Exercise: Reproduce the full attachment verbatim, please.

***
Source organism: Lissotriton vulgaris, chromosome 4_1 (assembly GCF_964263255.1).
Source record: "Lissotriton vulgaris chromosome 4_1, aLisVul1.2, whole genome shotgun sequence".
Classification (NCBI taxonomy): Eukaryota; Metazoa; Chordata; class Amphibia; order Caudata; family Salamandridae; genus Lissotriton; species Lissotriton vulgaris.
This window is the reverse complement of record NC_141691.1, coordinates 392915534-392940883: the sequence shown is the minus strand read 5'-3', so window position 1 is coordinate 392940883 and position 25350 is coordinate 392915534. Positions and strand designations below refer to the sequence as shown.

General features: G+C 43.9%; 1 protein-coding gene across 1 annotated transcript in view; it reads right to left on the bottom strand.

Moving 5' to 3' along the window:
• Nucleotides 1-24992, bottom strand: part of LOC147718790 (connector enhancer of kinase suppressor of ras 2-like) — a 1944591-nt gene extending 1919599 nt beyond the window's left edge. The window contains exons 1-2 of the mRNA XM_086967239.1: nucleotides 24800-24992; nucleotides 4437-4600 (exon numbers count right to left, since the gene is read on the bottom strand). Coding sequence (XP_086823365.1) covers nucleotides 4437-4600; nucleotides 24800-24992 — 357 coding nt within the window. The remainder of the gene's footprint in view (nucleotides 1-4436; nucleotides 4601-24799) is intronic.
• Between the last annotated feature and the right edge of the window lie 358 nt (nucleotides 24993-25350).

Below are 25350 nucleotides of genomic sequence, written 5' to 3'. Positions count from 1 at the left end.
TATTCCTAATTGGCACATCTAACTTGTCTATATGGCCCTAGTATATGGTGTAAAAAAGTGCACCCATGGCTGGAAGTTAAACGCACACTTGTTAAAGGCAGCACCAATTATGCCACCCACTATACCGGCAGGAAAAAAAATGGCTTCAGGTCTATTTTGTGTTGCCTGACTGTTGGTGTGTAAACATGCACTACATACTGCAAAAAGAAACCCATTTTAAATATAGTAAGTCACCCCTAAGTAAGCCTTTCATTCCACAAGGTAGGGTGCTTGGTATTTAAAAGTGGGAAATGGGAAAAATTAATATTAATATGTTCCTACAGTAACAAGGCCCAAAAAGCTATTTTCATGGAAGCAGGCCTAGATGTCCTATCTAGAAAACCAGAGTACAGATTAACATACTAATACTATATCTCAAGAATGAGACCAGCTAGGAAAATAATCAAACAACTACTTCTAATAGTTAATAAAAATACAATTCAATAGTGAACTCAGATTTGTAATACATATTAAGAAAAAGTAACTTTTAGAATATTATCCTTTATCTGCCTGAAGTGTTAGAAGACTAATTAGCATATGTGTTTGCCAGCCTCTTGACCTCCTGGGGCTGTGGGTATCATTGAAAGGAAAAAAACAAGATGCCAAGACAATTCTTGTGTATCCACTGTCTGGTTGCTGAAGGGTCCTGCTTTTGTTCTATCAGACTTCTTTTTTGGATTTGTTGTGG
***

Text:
Source organism: Lissotriton vulgaris, chromosome 4_1 (assembly GCF_964263255.1).
Source record: "Lissotriton vulgaris chromosome 4_1, aLisVul1.2, whole genome shotgun sequence".
Classification (NCBI taxonomy): Eukaryota; Metazoa; Chordata; class Amphibia; order Caudata; family Salamandridae; genus Lissotriton; species Lissotriton vulgaris.
This window is the reverse complement of record NC_141691.1, coordinates 392915534-392940883: the sequence shown is the minus strand read 5'-3', so window position 1 is coordinate 392940883 and position 25350 is coordinate 392915534. Positions and strand designations below refer to the sequence as shown.

General features: G+C 43.9%; 1 protein-coding gene across 1 annotated transcript in view; it reads right to left on the bottom strand.

Moving 5' to 3' along the window:
• Nucleotides 1-24992, bottom strand: part of LOC147718790 (connector enhancer of kinase suppressor of ras 2-like) — a 1944591-nt gene extending 1919599 nt beyond the window's left edge. The window contains exons 1-2 of the mRNA XM_086967239.1: nucleotides 24800-24992; nucleotides 4437-4600 (exon numbers count right to left, since the gene is read on the bottom strand). Coding sequence (XP_086823365.1) covers nucleotides 4437-4600; nucleotides 24800-24992 — 357 coding nt within the window. The remainder of the gene's footprint in view (nucleotides 1-4436; nucleotides 4601-24799) is intronic.
• Between the last annotated feature and the right edge of the window lie 358 nt (nucleotides 24993-25350).

Below are 25350 nucleotides of genomic sequence, written 5' to 3'. Positions count from 1 at the left end.
TATTCCTAATTGGCACATCTAACTTGTCTATATGGCCCTAGTATATGGTGTAAAAAAGTGCACCCATGGCTGGAAGTTAAACGCACACTTGTTAAAGGCAGCACCAATTATGCCACCCACTATACCGGCAGGAAAAAAAATGGCTTCAGGTCTATTTTGTGTTGCCTGACTGTTGGTGTGTAAACATGCACTACATACTGCAAAAAGAAACCCATTTTAAATATAGTAAGTCACCCCTAAGTAAGCCTTTCATTCCACAAGGTAGGGTGCTTGGTATTTAAAAGTGGGAAATGGGAAAAATTAATATTAATATGTTCCTACAGTAACAAGGCCCAAAAAGCTATTTTCATGGAAGCAGGCCTAGATGTCCTATCTAGAAAACCAGAGTACAGATTAACATACTAATACTATATCTCAAGAATGAGACCAGCTAGGAAAATAATCAAACAACTACTTCTAATAGTTAATAAAAATACAATTCAATAGTGAACTCAGATTTGTAATACATATTAAGAAAAAGTAACTTTTAGAATATTATCCTTTATCTGCCTGAAGTGTTAGAAGACTAATTAGCATATGTGTTTGCCAGCCTCTTGACCTCCTGGGGCTGTGGGTATCATTGAAAGGAAAAAAACAAGATGCCAAGACAATTCTTGTGTATCCACTGTCTGGTTGCTGAAGGGTCCTGCTTTTGTTCTATCAGACTTCTTTTTTGGATTTGTTGTGG